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October 2006 - Posts

  • 303) Potash stone discovered at the Squire's Tavern

    303)   Potash stone discovered at the Squire's Tavern  - October 25, 2006
                     The Historical Society volunteer crew took time out from work at the Squire's Tavern to dig up an odd looking stone that was part of the walkway in front of the Tavern.  The smooth stone appeared to be possibly  an abandoned gravestone that had been incorporated into the walk.  Upon removing it and turning it over, it was found instead to be an old potash stone.  The tell tale grooves and runoff notch in the stone told the story.  The first step in making potash would be to fill a bottomless barrel with ashes.  The barrel was placed over the potash stone.  Water was slowly poured in the barrel over the ashes until a brown liquid oozed out the bottom of the barrel and was collected on the stone.  The brown liquid ran down the stone, into the grooves and dripped from the notch into a clay container.  The brown liquid was lye, which could be used in soap making or could be refined further into potash.  Potash was an ingredient used to make glass and ceramics or could be used for fertilizer.  Potash production gave early residents of Barkhamsted another source of income because there was a ready market for the material.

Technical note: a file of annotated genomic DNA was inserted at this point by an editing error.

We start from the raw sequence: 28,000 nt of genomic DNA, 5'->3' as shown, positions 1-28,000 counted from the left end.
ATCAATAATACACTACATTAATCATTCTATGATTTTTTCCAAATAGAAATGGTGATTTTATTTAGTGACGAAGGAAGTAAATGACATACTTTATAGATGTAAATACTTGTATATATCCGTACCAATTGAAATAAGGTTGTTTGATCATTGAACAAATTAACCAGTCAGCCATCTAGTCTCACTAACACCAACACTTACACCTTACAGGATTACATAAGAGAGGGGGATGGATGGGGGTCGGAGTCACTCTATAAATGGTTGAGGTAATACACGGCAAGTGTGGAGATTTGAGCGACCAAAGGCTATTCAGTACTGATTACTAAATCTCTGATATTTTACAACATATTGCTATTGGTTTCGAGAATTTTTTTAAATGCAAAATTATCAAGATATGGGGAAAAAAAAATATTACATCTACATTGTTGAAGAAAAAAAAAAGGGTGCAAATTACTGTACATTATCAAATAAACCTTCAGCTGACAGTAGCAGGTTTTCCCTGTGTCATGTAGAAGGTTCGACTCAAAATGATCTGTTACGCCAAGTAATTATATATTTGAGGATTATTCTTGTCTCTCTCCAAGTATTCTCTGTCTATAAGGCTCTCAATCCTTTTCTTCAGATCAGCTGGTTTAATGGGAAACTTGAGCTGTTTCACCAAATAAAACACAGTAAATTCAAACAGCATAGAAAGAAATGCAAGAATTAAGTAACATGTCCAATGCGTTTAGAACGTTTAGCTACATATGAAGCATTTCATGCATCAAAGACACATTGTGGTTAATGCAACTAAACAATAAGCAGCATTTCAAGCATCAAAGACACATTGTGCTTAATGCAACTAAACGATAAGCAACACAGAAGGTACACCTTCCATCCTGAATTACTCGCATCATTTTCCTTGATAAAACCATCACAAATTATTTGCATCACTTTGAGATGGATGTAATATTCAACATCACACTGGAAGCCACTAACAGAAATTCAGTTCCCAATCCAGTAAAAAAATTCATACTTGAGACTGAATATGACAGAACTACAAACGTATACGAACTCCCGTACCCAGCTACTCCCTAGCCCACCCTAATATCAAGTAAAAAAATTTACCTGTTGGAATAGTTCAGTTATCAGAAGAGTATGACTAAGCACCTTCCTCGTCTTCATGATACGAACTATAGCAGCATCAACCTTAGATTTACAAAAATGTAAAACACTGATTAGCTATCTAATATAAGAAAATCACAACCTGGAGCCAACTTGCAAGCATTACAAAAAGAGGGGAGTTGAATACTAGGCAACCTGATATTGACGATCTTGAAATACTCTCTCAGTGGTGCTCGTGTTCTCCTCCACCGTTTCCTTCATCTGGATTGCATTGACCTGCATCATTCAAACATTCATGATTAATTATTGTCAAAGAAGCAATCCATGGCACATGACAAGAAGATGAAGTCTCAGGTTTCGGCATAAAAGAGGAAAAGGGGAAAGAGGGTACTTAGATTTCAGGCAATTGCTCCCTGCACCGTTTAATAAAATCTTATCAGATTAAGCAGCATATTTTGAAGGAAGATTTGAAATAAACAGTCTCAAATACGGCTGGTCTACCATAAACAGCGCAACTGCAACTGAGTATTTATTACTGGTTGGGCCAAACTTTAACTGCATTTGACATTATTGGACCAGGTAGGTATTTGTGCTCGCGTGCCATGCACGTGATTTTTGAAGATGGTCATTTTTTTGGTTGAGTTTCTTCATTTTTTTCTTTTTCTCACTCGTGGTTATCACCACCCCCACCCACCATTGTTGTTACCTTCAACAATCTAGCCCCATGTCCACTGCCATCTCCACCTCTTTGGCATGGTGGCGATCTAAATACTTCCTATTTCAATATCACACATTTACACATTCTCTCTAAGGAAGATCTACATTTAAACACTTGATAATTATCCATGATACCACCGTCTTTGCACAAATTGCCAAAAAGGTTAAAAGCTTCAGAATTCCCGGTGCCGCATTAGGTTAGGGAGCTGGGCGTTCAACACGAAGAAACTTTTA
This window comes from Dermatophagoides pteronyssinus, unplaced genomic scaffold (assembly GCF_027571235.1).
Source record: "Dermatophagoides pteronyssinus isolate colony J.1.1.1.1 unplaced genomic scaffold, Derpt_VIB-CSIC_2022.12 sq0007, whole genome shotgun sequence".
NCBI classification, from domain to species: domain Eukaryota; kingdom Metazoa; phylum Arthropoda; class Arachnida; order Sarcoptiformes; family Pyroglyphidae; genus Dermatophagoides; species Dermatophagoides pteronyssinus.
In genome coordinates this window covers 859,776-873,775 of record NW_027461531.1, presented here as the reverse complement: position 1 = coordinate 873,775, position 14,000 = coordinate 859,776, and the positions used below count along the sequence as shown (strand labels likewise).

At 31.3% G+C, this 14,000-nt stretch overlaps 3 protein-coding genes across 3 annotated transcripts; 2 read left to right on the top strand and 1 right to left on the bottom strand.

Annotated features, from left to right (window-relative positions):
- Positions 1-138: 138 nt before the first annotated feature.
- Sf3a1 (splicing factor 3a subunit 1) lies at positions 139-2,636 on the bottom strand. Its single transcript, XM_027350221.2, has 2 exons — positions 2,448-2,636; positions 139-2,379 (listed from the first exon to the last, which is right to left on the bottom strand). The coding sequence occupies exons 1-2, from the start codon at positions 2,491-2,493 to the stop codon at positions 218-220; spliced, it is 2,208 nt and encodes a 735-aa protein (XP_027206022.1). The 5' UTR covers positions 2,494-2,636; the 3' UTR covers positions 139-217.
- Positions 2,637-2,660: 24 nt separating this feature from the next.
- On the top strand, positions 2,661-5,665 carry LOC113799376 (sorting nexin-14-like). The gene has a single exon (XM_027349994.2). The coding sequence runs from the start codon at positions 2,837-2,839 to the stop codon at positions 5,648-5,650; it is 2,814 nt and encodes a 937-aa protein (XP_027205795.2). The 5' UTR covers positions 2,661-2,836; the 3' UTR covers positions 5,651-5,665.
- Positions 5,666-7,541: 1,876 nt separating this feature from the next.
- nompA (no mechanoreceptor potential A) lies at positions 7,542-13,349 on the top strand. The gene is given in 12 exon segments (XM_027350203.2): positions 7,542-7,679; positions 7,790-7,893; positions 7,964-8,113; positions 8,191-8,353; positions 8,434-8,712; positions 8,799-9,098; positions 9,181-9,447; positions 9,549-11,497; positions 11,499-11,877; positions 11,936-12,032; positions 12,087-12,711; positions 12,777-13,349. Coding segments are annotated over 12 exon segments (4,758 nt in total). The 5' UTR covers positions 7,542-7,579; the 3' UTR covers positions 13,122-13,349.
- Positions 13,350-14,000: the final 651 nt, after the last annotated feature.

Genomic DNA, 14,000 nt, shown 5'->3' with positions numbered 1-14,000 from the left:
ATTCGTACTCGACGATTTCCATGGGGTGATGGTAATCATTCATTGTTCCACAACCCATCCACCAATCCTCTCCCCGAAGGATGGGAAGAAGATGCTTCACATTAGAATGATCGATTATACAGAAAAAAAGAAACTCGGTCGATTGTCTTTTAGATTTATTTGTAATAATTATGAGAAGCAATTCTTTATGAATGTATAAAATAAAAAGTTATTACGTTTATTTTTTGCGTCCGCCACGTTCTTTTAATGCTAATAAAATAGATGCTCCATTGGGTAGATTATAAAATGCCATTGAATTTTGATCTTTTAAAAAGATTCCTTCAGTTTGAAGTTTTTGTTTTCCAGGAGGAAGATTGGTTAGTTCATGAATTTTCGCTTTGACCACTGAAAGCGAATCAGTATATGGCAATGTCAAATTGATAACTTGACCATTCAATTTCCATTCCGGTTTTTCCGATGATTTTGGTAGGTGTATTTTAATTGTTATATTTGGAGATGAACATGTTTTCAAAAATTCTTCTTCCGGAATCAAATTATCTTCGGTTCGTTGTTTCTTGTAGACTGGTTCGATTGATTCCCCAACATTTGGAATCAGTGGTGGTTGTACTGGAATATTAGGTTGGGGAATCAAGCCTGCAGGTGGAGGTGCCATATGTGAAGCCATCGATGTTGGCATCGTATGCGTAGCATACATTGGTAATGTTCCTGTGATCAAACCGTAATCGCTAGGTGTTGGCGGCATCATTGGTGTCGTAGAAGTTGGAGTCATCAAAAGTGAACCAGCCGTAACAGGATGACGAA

Photo above - workers removing a stone in the walk in front of the Squire's Tavern that turned out to be an old potash stone.

    In the photo above, notice the grove around the edge of the stone.  If you look closely you can see the notch at the bottom of the stone (just to the right of the shovel) where the liquid was drawn off.

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